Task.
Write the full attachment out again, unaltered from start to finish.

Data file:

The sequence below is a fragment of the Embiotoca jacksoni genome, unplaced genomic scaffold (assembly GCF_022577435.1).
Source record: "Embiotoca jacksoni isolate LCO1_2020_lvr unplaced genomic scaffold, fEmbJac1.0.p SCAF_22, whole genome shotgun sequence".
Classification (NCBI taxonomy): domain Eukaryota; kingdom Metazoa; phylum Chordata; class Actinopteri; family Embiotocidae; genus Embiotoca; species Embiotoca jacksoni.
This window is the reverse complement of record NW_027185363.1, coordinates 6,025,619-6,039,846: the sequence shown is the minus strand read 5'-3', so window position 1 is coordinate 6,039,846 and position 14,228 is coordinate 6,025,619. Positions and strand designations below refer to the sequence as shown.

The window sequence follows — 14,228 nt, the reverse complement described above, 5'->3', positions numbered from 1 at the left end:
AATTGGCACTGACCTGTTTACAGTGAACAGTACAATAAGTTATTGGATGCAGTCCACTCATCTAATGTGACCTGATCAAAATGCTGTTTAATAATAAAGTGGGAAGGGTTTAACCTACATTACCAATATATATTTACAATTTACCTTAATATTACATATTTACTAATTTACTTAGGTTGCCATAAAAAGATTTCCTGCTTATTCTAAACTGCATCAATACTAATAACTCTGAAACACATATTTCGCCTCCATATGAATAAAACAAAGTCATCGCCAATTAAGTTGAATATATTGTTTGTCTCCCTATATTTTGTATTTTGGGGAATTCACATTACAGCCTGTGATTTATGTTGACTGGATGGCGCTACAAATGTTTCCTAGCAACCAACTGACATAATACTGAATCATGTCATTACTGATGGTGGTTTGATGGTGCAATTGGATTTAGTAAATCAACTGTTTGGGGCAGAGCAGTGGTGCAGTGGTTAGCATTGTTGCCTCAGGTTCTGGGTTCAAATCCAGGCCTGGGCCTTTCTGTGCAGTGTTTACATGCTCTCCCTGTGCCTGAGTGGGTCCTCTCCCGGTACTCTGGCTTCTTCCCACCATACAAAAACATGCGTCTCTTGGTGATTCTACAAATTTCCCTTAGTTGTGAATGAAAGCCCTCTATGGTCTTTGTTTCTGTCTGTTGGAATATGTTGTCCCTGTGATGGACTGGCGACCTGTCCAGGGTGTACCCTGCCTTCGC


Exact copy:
The sequence below is a fragment of the Embiotoca jacksoni genome, unplaced genomic scaffold (assembly GCF_022577435.1).
Source record: "Embiotoca jacksoni isolate LCO1_2020_lvr unplaced genomic scaffold, fEmbJac1.0.p SCAF_22, whole genome shotgun sequence".
Classification (NCBI taxonomy): domain Eukaryota; kingdom Metazoa; phylum Chordata; class Actinopteri; family Embiotocidae; genus Embiotoca; species Embiotoca jacksoni.
This window is the reverse complement of record NW_027185363.1, coordinates 6,025,619-6,039,846: the sequence shown is the minus strand read 5'-3', so window position 1 is coordinate 6,039,846 and position 14,228 is coordinate 6,025,619. Positions and strand designations below refer to the sequence as shown.

The window sequence follows — 14,228 nt, the reverse complement described above, 5'->3', positions numbered from 1 at the left end:
AATTGGCACTGACCTGTTTACAGTGAACAGTACAATAAGTTATTGGATGCAGTCCACTCATCTAATGTGACCTGATCAAAATGCTGTTTAATAATAAAGTGGGAAGGGTTTAACCTACATTACCAATATATATTTACAATTTACCTTAATATTACATATTTACTAATTTACTTAGGTTGCCATAAAAAGATTTCCTGCTTATTCTAAACTGCATCAATACTAATAACTCTGAAACACATATTTCGCCTCCATATGAATAAAACAAAGTCATCGCCAATTAAGTTGAATATATTGTTTGTCTCCCTATATTTTGTATTTTGGGGAATTCACATTACAGCCTGTGATTTATGTTGACTGGATGGCGCTACAAATGTTTCCTAGCAACCAACTGACATAATACTGAATCATGTCATTACTGATGGTGGTTTGATGGTGCAATTGGATTTAGTAAATCAACTGTTTGGGGCAGAGCAGTGGTGCAGTGGTTAGCATTGTTGCCTCAGGTTCTGGGTTCAAATCCAGGCCTGGGCCTTTCTGTGCAGTGTTTACATGCTCTCCCTGTGCCTGAGTGGGTCCTCTCCCGGTACTCTGGCTTCTTCCCACCATACAAAAACATGCGTCTCTTGGTGATTCTACAAATTTCCCTTAGTTGTGAATGAAAGCCCTCTATGGTCTTTGTTTCTGTCTGTTGGAATATGTTGTCCCTGTGATGGACTGGCGACCTGTCCAGGGTGTACCCTGCCTTCGC